What’s reported in a self-assessment tax return

What is a Self-Assessment tax return?

If you’re a Director and Shareholder of a limited company or operating as a sole trader, you must submit a Self-Assessment tax return to HMRC every tax year.

The tax year runs from 6th April – 5th April and your Self-Assessment is due for filing by the following January. Your income tax is also due the following January and if you owe more than £1,000, you’ll need to make an advanced payment towards next year’s bill. More on that later.

The Self-Assessment reports your total income as an individual, whether from your company or other sources.

All your earnings need to be recorded on the return, together with other items such as benefits and pension payments. We’ll review the information, do the calculations, and determine how much you owe in income tax to HMRC.

Sole traders are able to deduct allowable business expenses from their earnings when completing their Self-Assessment. Whereas, if you’re a Director and Shareholder of a limited company, all allowable business expenses are put through the company and shown in the company’s annual accounts. Therefore, the tax return only captures earnings as an individual.

What do you need to provide?

To gather all the information to complete your return, we’ll ask you to fill in a questionnaire.

You also need to submit evidence of the income you’ve earned. For example, a P60 for salary income, dividend declarations, and bank statements for interest received.

If you receive benefits in kind from your employer, they must be declared on a P11D form and treated as taxable income. Benefits in kind include things like gym memberships, company cars, and any other benefits that are not taxed via PAYE.

Any state benefits such as child benefits or disability allowance, also need to be reported.

If you have income from a rental property, you can claim back certain expenses including maintenance and mortgage interest. You must keep records of all your property income and expenses, along with supporting evidence. This can be a complex area, but the team will be happy to assist.

As well as income, we need to understand some payments you make. Pensions, student loans, and donations to charity can affect your income tax calculations.

All this is covered in the questionnaire we send to you and the team is on hand to help with any queries.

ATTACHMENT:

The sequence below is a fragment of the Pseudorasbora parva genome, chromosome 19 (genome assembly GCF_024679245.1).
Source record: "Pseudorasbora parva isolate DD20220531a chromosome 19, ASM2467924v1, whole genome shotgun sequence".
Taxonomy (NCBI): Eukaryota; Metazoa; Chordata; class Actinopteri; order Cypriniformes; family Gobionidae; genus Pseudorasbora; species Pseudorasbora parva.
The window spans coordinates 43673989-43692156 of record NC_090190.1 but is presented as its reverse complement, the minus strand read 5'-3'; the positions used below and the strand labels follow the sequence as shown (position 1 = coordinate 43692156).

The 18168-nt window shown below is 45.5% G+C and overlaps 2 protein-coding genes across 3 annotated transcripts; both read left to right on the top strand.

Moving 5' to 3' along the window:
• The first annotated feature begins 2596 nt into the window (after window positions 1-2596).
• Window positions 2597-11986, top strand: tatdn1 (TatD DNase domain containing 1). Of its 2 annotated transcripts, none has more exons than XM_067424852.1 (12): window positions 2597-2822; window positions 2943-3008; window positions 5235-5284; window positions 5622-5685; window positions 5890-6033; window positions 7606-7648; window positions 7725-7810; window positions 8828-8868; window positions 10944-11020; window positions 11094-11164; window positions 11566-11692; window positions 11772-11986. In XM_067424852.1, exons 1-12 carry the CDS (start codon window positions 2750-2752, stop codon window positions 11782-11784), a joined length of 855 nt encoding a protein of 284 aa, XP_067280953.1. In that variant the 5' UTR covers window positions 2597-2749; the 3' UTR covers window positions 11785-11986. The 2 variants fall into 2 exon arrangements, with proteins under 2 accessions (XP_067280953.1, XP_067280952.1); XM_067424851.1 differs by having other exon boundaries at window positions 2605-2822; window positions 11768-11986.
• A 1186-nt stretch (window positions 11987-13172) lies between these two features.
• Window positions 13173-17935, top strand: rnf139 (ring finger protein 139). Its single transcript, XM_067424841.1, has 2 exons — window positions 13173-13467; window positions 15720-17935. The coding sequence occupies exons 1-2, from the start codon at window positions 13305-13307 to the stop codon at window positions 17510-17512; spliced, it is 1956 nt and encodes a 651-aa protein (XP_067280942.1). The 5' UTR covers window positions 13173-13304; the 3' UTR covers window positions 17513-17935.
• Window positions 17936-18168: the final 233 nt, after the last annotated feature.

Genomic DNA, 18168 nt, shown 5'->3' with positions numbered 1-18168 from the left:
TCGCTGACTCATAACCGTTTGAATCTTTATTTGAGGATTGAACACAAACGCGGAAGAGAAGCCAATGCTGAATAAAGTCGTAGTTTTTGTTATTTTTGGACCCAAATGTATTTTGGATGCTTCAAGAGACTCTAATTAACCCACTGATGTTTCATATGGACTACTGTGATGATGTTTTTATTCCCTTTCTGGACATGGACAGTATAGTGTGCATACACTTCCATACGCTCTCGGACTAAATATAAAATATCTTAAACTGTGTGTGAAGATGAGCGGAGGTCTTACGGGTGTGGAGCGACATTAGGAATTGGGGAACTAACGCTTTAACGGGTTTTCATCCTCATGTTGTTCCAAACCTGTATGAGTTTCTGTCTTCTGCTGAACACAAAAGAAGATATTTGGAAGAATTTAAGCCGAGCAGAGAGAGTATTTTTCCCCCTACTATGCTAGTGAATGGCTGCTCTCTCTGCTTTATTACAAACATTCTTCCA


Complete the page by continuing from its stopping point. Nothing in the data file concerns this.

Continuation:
If you owe more than £1,000 in income tax, in addition to paying the tax you owe for the year, you must make an advanced payment towards next year’s tax bill. This is known as ‘payment on account’. The advanced payment is split into 2 installments, one due at the end of January and one at the end of July.

The amount you pay is based on your previous tax bill. It’s basically HMRC’s way of forecasting how much you’ll have to pay in the following year. For those who are submitting a Self-Assessment for the first time, you are still subject to payments on account. This can result in a higher first payment, but splitting future bills will help with budgeting.

When we prepare your return we’ll calculate the tax owed for you, including any payments on account, and let you know when the payments are due. If you owe less than £1,000 in income tax, it’s just one payment due by the end of January.

If you don’t file and pay your Self-Assessment by the deadline on 31st January, you automatically get a £100 late fine, and then you’ll start incurring interest on the tax you owe. If the return becomes more than 3 months late the penalty will increase. 

When to get registered for Self-Assessment?

If you’ve newly incorporated your business, it’s best to register for Self-Assessment straight away. As a Director and Shareholder, you’re required to submit a Self-Assessment for every tax year you were appointed for/operated in, even if it was only a couple of months. Failing to get registered and submit returns could result in HMRC fines.

When do you need to provide the information?

We’ll ask you to complete a questionnaire and supply the supporting documents a few months after the end of the tax year.

The team then start working on collating all the information to produce the return. We work to submission deadlines, meaning your return will be submitted to HMRC before the January deadline.

If you have Self-Assessment included in your monthly package, we ask you to submit all the necessary information to us by the end of August, or there will be further fees to pay.

As with all HMRC fillings, we’ll send you a draft version to make sure you’re happy with the information on the return before we submit to HMRC.